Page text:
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Location: UFOUpDatesList.Com > 2012 > Jan > Jan 30

Re: Those "Noises" And MSM

From: William Treurniet <wtreurniet.nul>
Date: Sun, 29 Jan 2012 22:25:30 -0500
Archived: Mon, 30 Jan 2012 05:50:17 -0500
Subject: Re: Those "Noises" And MSM

>From: David Rudiak<drudiak.nul>
>To: post.nul
>Date: Fri, 27 Jan 2012 09:43:35 -0800
>Subject: Re: Those "Noises" And MSM


>Before everybody wigs out and attributes such sounds to
>'paranormal' origins or secret guvmint project, the most likely
>reason for such mysterious sounds is a heat inversion layer,
>i.e., air temperature gets warmer as one goes up from ground
>level. These are more common in winter.

>Temperature inversions can cause sounds to be heard at much
>greater distances than normal, the sound equivalent of optical
>mirages. Thus somebody might ordinarily be too far from an
>airport or busy freeway or thunderstorm to hear the sounds, but
>if conditions are right, the sounds can be reflected off higher,
>warmer air layers back to the ground and be heard many miles

>I remember being in Baja a few years back in wintertime, being
>camped by the water, and hearing a loud rumble every hour or so.
>It sounded a bit like a jet taking off, but we were in the
>middle of nowhere. Finally I figured out it WAS jets taking
>off. We were about a dozen miles from the nearest airport, but
>the conditions were just right for the sound to travel across
>the water. I probably could have been another dozen miles from
>the airport and still heard the rumble of jet engines revved up
>on takeoff.

>Because such inversion layers are usually not the norm, people
>start hearing sounds they ordinarily would not and are often
>mystified or weirded out by them.

Most of the recordings being looked at now are of low-frequency
sounds, with the largest spectral peak typically in the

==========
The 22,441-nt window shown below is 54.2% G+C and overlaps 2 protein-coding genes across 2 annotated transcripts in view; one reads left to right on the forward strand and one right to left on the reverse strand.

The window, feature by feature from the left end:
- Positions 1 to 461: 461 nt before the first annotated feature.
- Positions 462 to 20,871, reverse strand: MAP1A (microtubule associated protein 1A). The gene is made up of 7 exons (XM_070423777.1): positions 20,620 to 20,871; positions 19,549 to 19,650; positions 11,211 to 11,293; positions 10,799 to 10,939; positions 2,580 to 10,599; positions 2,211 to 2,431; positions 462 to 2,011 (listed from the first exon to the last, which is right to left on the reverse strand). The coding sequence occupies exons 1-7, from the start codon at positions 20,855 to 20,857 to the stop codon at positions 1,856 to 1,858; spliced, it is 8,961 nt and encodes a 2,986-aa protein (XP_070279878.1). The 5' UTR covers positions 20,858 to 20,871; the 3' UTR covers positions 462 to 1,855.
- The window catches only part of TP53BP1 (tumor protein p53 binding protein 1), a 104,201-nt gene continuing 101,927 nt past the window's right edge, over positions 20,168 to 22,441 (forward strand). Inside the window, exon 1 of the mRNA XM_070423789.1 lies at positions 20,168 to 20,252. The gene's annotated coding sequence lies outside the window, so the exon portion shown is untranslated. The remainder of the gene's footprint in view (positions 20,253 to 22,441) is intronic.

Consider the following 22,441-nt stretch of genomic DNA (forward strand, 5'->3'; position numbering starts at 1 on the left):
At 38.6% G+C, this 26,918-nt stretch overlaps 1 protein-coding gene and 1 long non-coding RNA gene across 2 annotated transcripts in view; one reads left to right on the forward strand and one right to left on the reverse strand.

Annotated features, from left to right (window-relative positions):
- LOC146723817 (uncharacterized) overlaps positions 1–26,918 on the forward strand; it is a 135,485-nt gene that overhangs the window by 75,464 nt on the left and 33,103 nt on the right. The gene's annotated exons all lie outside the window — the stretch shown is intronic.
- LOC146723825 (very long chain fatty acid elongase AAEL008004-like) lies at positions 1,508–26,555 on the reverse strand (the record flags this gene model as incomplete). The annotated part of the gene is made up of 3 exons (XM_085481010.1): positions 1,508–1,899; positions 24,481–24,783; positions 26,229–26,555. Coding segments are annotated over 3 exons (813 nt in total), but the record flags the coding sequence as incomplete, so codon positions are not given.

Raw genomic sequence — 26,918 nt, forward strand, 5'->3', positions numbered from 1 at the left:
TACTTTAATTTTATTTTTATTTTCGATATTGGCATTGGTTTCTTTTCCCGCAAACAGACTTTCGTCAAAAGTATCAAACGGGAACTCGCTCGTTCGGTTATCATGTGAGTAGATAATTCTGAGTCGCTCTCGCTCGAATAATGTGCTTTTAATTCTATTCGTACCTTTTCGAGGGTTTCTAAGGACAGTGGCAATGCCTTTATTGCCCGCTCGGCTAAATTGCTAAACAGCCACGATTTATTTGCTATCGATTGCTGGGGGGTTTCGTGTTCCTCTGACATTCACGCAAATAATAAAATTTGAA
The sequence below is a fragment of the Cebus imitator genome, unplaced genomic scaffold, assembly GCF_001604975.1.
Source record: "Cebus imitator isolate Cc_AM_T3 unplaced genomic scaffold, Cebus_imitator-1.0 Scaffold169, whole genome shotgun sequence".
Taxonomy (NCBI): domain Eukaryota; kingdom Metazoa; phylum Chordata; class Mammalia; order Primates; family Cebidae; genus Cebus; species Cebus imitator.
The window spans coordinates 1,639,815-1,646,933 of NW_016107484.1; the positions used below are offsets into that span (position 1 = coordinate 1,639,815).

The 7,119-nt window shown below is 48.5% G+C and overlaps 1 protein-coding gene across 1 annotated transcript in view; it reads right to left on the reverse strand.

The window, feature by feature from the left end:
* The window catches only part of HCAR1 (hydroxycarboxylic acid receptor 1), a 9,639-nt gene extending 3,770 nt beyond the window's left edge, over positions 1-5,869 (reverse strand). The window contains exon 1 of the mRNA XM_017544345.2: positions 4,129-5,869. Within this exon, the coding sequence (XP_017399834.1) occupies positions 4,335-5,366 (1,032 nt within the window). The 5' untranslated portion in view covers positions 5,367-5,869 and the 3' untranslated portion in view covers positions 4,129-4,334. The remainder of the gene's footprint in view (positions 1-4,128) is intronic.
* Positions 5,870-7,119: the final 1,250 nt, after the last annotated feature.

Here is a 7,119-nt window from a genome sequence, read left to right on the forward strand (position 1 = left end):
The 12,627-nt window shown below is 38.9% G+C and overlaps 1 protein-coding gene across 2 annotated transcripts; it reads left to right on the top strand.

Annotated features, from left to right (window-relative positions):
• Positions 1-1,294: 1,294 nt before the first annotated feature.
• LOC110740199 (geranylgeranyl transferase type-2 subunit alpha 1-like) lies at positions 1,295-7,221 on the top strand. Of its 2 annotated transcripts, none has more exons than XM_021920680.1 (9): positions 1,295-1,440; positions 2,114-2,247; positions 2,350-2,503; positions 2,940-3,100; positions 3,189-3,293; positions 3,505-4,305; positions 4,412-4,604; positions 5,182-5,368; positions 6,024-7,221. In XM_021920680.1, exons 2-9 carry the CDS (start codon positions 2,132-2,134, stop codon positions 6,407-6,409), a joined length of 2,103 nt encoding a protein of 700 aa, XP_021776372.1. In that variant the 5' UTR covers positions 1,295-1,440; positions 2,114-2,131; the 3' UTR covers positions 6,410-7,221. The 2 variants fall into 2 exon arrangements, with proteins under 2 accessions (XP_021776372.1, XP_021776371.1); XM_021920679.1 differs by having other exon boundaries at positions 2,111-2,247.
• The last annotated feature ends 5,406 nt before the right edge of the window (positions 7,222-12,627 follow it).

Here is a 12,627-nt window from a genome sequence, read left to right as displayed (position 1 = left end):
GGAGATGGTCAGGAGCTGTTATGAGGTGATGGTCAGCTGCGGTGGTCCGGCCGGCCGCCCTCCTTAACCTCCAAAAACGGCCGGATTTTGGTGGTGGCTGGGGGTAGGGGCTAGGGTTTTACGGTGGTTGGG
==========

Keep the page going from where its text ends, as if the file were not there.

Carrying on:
neighborhood of 200-250 Hz. Perhaps the sound of a jet engine
would be approximately in that area, especially with higher
frequencies filtered out by that great a distance. But I would
say the recordings do not sound like a jet engine. There could
be other sources, but they would need to be as loud as a jet
engine (~140 dB at 50 m) to carry a significant distance.

There was a recording made in June, 2010, that is definitely not
of an aircraft engine. The sound lasted about 5 min and occurred
twice about a 1/2 hour apart. Like much that we are discussing,
the video could have been dubbed, but I don't see anything to
suggest that in this case.


This sound was more complex with the loudest spectral peak at
3200 Hz. A number of other peaks were below 1000 Hz but these
lower frequencies were less audible. The source was said to be
impossible to localize but seemed to come from the sky. It was
'super loud' and was so annoying that people in the neighborhood
applauded when it stopped.

I would point out that higher frequency sounds are hard to
localize even under optimal conditions. And because its
frequency was so high, the source must have had a very large
power if it was far away.


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